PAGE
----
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Vertrauenskredit

English translation: credit in good faith

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GLOSSARY ENTRY (DERIVED FROM QUESTION BELOW)
German term or phrase:Vertrauenskredit
English translation:credit in good faith
Entered by: Carolyn Brice
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10:14 Sep 6, 2006
German to English translations [PRO]
Bus/Financial - Finance (general) / Banker's reference
German term or phrase: Vertrauenskredit
- wir gewahren Vertrauenskredit
- das Konto weist sehr gute Umsatze auf
- der Grundbesitz ist durch uns derzeit nicht belastet
- uber Ruf und personliche Lebensfuhrung der Geschaftsfuhrung ist uns nichts Nachteiliges bekannt
- wir konnten umsichtige Betriebsfiihrung beobachten
- die Zahlungsweise erscheint geordnet; die bei uns vorgekommenen Verpflichtungen wurden punktlich erfuellt


This is a banker's reference letter. I'm having trouble finding the equivalent for this term. (Sorry for any spelling, it's been converted from pdf).

TIA
Carolyn Brice
Australia
Local time: 03:58
credit in good faith
Explanation:
Credit in good faith, i.e. based for instance on a company's reputation and perhaps even on an unqualified audit opinion. I have not found an exact equivalent of Vertrauenskredit in English. However, I think this paraphrase comes quite close. Perhaps a little background will help put this term in perspective. Because Basel I was considered too risk-insensitive, the Basel II accord has significantly increased the capital reserve and disclosure requirements (vis-a-vis risk) of credit institutions so that they are now required to scrutinize a company's management, as well as its current and future financial and competetive situation, much more closely than ever before. Simple "credit in good faith" is essentially a thing of the past for small- and medium-sized enterprises; i.e. mere trust in and reliance on the balance sheet and current operating figures is not enough. Anyone offering such Vertrauenskredit would certainly have to compensate "blind faith" with a higher interest rate (and fulfill Basel II capital reserve and disclosure requirements pertaining to its increased operating risk). Certain clues in the text hint at the moderate to low assurance of the bank's information on the loan applicant. The fact that they "aren't aware" of anything adverse or unfavorable concerning the management is not as strong a positive assertion of their confidence in the management's ability to lead the company. Also, the method of payment merely "appears" to be appropriate and in order. It certainly sounds as if they are merely relying on "good faith" and haven't thoroughly researched the client's ability to make payments now and in the future.
Selected response from:

Michael Engley
United States
Local time: 13:58
Grading comment
Thanks for all the extra info, certainly makes it more clear!
4 KudoZ points were awarded for this answer

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Summary of answers provided
4credit in good faith
Michael Engley
3 +1credit/loan(s) based on trust or good standing
Camilla Seifert


  

Answers


14 mins   confidence: Answerer confidence 3/5Answerer confidence 3/5 peer agreement (net): +1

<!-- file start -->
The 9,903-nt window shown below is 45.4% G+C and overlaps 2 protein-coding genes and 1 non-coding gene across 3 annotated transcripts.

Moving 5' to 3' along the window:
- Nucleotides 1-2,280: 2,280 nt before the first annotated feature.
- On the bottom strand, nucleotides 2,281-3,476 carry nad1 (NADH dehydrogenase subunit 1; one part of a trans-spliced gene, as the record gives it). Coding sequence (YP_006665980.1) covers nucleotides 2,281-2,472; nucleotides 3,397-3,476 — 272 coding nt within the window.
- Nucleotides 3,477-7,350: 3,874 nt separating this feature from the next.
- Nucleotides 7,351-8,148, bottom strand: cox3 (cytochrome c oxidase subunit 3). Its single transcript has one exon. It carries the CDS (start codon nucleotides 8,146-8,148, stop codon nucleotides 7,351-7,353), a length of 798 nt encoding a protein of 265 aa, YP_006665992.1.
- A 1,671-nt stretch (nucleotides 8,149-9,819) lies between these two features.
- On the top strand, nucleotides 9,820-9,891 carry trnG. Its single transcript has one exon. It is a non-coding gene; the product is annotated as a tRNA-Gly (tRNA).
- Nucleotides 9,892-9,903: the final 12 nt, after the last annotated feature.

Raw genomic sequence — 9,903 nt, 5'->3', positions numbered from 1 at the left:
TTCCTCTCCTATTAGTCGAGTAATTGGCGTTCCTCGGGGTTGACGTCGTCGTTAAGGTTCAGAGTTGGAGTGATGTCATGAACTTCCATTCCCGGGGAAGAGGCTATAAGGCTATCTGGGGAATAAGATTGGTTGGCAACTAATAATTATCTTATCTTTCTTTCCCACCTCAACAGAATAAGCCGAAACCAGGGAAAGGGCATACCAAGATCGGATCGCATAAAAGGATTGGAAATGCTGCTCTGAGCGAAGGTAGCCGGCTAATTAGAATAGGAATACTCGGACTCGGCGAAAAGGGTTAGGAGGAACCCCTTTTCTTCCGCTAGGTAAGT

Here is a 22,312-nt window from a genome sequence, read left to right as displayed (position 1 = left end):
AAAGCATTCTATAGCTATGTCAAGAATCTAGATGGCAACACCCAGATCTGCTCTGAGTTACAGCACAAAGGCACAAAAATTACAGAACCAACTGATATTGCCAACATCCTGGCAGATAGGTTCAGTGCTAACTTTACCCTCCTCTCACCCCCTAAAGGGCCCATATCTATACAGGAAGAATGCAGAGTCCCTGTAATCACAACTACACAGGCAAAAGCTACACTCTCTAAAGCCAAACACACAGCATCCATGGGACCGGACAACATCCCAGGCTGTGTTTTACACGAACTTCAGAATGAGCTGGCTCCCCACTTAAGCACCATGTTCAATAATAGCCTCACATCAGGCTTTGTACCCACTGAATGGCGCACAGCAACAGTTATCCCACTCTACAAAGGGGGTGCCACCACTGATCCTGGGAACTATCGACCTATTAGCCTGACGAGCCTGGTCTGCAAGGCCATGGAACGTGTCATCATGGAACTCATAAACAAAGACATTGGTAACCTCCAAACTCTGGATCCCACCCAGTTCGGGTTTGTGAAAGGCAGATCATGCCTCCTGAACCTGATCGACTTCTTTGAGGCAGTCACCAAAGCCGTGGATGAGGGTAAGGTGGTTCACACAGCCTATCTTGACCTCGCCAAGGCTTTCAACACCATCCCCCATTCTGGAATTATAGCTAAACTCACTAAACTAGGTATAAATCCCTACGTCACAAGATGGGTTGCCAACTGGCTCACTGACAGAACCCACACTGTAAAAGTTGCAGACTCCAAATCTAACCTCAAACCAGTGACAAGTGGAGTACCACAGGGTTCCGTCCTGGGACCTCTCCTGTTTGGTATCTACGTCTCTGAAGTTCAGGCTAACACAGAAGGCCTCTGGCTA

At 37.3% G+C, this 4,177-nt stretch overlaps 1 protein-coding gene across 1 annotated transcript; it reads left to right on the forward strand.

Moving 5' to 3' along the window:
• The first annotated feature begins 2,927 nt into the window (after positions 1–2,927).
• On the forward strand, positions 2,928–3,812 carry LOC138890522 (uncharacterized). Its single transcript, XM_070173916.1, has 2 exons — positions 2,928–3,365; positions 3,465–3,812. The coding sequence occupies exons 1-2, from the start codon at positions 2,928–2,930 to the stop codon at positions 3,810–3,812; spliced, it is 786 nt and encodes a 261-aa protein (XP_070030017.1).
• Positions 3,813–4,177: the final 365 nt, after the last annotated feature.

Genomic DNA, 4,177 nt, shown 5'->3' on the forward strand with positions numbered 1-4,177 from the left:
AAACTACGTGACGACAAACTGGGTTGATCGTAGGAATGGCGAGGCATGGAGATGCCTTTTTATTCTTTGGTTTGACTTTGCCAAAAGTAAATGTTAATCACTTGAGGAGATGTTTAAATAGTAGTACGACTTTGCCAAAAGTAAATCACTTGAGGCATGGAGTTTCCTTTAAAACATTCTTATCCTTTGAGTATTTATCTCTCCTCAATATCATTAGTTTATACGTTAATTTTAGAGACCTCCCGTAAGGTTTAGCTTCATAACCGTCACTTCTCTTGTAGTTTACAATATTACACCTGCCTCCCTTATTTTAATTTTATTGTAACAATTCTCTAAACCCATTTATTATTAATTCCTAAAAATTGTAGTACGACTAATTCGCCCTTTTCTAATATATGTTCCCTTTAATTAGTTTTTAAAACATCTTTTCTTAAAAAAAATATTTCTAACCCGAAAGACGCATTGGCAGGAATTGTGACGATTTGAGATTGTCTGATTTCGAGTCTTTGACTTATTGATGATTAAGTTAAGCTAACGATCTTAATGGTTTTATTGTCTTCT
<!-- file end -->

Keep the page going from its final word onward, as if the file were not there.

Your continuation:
credit/loan(s) based on trust or good standing


Explanation:
It sounds like an explanation given why a bank has - or is about to - grant credit/a loan on something other than the normal securities, i.e. on somebody's good reputation. The sentence could then be something like: Credit (the loan) was granted based on trust / good standing.

Camilla Seifert
South Africa
Local time: 19:58
Specializes in field
Native speaker of: Native in EnglishEnglish, Native in GermanGerman
PRO pts in category: 75

Peer comments on this answer (and responses from the answerer)
agree  Ingeborg Gowans
26 mins
Login to enter a peer comment (or grade)

6 hrs   confidence: Answerer confidence 4/5Answerer confidence 4/5
credit in good faith


Explanation:
Credit in good faith, i.e. based for instance on a company's reputation and perhaps even on an unqualified audit opinion. I have not found an exact equivalent of Vertrauenskredit in English. However, I think this paraphrase comes quite close. Perhaps a little background will help put this term in perspective. Because Basel I was considered too risk-insensitive, the Basel II accord has significantly increased the capital reserve and disclosure requirements (vis-a-vis risk) of credit institutions so that they are now required to scrutinize a company's management, as well as its current and future financial and competetive situation, much more closely than ever before. Simple "credit in good faith" is essentially a thing of the past for small- and medium-sized enterprises; i.e. mere trust in and reliance on the balance sheet and current operating figures is not enough. Anyone offering such Vertrauenskredit would certainly have to compensate "blind faith" with a higher interest rate (and fulfill Basel II capital reserve and disclosure requirements pertaining to its increased operating risk). Certain clues in the text hint at the moderate to low assurance of the bank's information on the loan applicant. The fact that they "aren't aware" of anything adverse or unfavorable concerning the management is not as strong a positive assertion of their confidence in the management's ability to lead the company. Also, the method of payment merely "appears" to be appropriate and in order. It certainly sounds as if they are merely relying on "good faith" and haven't thoroughly researched the client's ability to make payments now and in the future.

Michael Engley
United States
Local time: 13:58
Specializes in field
Native speaker of: Native in EnglishEnglish
PRO pts in category: 63
Grading comment
Thanks for all the extra info, certainly makes it more clear!
Login to enter a peer comment (or grade)




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